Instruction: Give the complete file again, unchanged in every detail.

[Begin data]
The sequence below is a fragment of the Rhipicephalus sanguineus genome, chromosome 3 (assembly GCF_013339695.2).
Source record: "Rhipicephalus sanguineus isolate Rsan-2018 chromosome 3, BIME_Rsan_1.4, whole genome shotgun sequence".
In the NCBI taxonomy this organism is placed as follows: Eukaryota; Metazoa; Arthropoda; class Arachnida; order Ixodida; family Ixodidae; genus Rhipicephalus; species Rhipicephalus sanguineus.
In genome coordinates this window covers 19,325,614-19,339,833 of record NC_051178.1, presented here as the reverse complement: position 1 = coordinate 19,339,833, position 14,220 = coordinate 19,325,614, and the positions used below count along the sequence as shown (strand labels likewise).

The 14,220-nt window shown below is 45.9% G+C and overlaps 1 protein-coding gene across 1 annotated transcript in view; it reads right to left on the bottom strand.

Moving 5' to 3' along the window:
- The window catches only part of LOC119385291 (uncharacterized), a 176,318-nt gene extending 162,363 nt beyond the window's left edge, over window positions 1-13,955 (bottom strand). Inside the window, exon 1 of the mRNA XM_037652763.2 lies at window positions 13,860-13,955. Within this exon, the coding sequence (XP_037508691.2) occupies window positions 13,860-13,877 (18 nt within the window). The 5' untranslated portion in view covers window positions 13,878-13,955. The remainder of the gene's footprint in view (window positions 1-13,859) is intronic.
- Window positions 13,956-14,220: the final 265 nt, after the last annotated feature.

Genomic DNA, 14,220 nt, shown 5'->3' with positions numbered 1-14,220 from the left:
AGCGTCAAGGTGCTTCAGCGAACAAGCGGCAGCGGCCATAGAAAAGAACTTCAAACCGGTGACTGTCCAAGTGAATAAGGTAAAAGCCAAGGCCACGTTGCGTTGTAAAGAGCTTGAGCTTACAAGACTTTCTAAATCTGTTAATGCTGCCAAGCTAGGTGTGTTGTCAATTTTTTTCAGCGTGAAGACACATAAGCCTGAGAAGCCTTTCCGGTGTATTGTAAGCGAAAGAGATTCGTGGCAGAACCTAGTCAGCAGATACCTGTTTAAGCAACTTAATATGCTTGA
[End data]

The sequence below is a fragment of the Rhipicephalus sanguineus genome, chromosome 3 (assembly GCF_013339695.2).
Source record: "Rhipicephalus sanguineus isolate Rsan-2018 chromosome 3, BIME_Rsan_1.4, whole genome shotgun sequence".
In the NCBI taxonomy this organism is placed as follows: Eukaryota; Metazoa; Arthropoda; class Arachnida; order Ixodida; family Ixodidae; genus Rhipicephalus; species Rhipicephalus sanguineus.
In genome coordinates this window covers 19,325,614-19,339,833 of record NC_051178.1, presented here as the reverse complement: position 1 = coordinate 19,339,833, position 14,220 = coordinate 19,325,614, and the positions used below count along the sequence as shown (strand labels likewise).

The 14,220-nt window shown below is 45.9% G+C and overlaps 1 protein-coding gene across 1 annotated transcript in view; it reads right to left on the bottom strand.

Moving 5' to 3' along the window:
- The window catches only part of LOC119385291 (uncharacterized), a 176,318-nt gene extending 162,363 nt beyond the window's left edge, over window positions 1-13,955 (bottom strand). Inside the window, exon 1 of the mRNA XM_037652763.2 lies at window positions 13,860-13,955. Within this exon, the coding sequence (XP_037508691.2) occupies window positions 13,860-13,877 (18 nt within the window). The 5' untranslated portion in view covers window positions 13,878-13,955. The remainder of the gene's footprint in view (window positions 1-13,859) is intronic.
- Window positions 13,956-14,220: the final 265 nt, after the last annotated feature.

Genomic DNA, 14,220 nt, shown 5'->3' with positions numbered 1-14,220 from the left:
AGCGTCAAGGTGCTTCAGCGAACAAGCGGCAGCGGCCATAGAAAAGAACTTCAAACCGGTGACTGTCCAAGTGAATAAGGTAAAAGCCAAGGCCACGTTGCGTTGTAAAGAGCTTGAGCTTACAAGACTTTCTAAATCTGTTAATGCTGCCAAGCTAGGTGTGTTGTCAATTTTTTTCAGCGTGAAGACACATAAGCCTGAGAAGCCTTTCCGGTGTATTGTAAGCGAAAGAGATTCGTGGCAGAACCTAGTCAGCAGATACCTGTTTAAGCAACTTAATATGCTTGA